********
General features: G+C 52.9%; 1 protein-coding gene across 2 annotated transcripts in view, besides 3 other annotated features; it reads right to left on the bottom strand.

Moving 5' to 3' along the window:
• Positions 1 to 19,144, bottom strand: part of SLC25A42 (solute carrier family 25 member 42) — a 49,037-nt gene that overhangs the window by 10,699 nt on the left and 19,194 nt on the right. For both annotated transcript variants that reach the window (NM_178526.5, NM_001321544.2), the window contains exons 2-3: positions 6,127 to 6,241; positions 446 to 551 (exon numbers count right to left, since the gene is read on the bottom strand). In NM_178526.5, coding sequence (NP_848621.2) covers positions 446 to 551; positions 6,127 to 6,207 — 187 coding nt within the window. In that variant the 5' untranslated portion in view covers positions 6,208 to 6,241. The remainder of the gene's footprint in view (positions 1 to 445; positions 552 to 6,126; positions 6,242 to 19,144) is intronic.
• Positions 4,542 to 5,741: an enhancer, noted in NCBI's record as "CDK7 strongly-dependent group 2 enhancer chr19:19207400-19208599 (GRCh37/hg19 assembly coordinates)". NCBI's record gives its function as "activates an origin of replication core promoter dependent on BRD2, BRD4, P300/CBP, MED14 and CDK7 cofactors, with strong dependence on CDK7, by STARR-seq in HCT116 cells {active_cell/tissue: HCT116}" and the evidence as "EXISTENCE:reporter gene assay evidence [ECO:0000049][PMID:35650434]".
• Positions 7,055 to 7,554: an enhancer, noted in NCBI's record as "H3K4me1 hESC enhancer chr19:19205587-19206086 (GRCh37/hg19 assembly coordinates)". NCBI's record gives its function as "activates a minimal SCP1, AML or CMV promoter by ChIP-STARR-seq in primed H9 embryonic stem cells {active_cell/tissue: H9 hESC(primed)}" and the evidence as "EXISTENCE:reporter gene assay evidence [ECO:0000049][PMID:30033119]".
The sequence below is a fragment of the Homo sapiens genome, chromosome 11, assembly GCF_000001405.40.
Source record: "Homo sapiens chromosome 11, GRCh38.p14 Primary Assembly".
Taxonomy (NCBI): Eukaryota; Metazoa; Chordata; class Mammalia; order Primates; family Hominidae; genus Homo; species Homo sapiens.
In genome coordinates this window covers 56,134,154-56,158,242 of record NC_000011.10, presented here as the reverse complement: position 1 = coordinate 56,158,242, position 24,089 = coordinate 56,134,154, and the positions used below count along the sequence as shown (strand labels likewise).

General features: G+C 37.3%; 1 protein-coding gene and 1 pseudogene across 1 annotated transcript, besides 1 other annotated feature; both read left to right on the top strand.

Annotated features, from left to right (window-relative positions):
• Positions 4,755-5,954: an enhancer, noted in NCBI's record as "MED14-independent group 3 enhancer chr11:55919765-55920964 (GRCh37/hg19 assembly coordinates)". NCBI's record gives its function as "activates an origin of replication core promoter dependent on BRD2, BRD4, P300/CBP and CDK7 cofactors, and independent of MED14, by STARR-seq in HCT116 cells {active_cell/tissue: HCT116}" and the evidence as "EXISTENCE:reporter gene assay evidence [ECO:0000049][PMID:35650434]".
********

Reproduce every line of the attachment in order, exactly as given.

General features: G+C 52.9%; 1 protein-coding gene across 2 annotated transcripts in view, besides 3 other annotated features; it reads right to left on the bottom strand.

Moving 5' to 3' along the window:
• Positions 1 to 19,144, bottom strand: part of SLC25A42 (solute carrier family 25 member 42) — a 49,037-nt gene that overhangs the window by 10,699 nt on the left and 19,194 nt on the right. For both annotated transcript variants that reach the window (NM_178526.5, NM_001321544.2), the window contains exons 2-3: positions 6,127 to 6,241; positions 446 to 551 (exon numbers count right to left, since the gene is read on the bottom strand). In NM_178526.5, coding sequence (NP_848621.2) covers positions 446 to 551; positions 6,127 to 6,207 — 187 coding nt within the window. In that variant the 5' untranslated portion in view covers positions 6,208 to 6,241. The remainder of the gene's footprint in view (positions 1 to 445; positions 552 to 6,126; positions 6,242 to 19,144) is intronic.
• Positions 4,542 to 5,741: an enhancer, noted in NCBI's record as "CDK7 strongly-dependent group 2 enhancer chr19:19207400-19208599 (GRCh37/hg19 assembly coordinates)". NCBI's record gives its function as "activates an origin of replication core promoter dependent on BRD2, BRD4, P300/CBP, MED14 and CDK7 cofactors, with strong dependence on CDK7, by STARR-seq in HCT116 cells {active_cell/tissue: HCT116}" and the evidence as "EXISTENCE:reporter gene assay evidence [ECO:0000049][PMID:35650434]".
• Positions 7,055 to 7,554: an enhancer, noted in NCBI's record as "H3K4me1 hESC enhancer chr19:19205587-19206086 (GRCh37/hg19 assembly coordinates)". NCBI's record gives its function as "activates a minimal SCP1, AML or CMV promoter by ChIP-STARR-seq in primed H9 embryonic stem cells {active_cell/tissue: H9 hESC(primed)}" and the evidence as "EXISTENCE:reporter gene assay evidence [ECO:0000049][PMID:30033119]".
The sequence below is a fragment of the Homo sapiens genome, chromosome 11, assembly GCF_000001405.40.
Source record: "Homo sapiens chromosome 11, GRCh38.p14 Primary Assembly".
Taxonomy (NCBI): Eukaryota; Metazoa; Chordata; class Mammalia; order Primates; family Hominidae; genus Homo; species Homo sapiens.
In genome coordinates this window covers 56,134,154-56,158,242 of record NC_000011.10, presented here as the reverse complement: position 1 = coordinate 56,158,242, position 24,089 = coordinate 56,134,154, and the positions used below count along the sequence as shown (strand labels likewise).

General features: G+C 37.3%; 1 protein-coding gene and 1 pseudogene across 1 annotated transcript, besides 1 other annotated feature; both read left to right on the top strand.

Annotated features, from left to right (window-relative positions):
• Positions 4,755-5,954: an enhancer, noted in NCBI's record as "MED14-independent group 3 enhancer chr11:55919765-55920964 (GRCh37/hg19 assembly coordinates)". NCBI's record gives its function as "activates an origin of replication core promoter dependent on BRD2, BRD4, P300/CBP and CDK7 cofactors, and independent of MED14, by STARR-seq in HCT116 cells {active_cell/tissue: HCT116}" and the evidence as "EXISTENCE:reporter gene assay evidence [ECO:0000049][PMID:35650434]".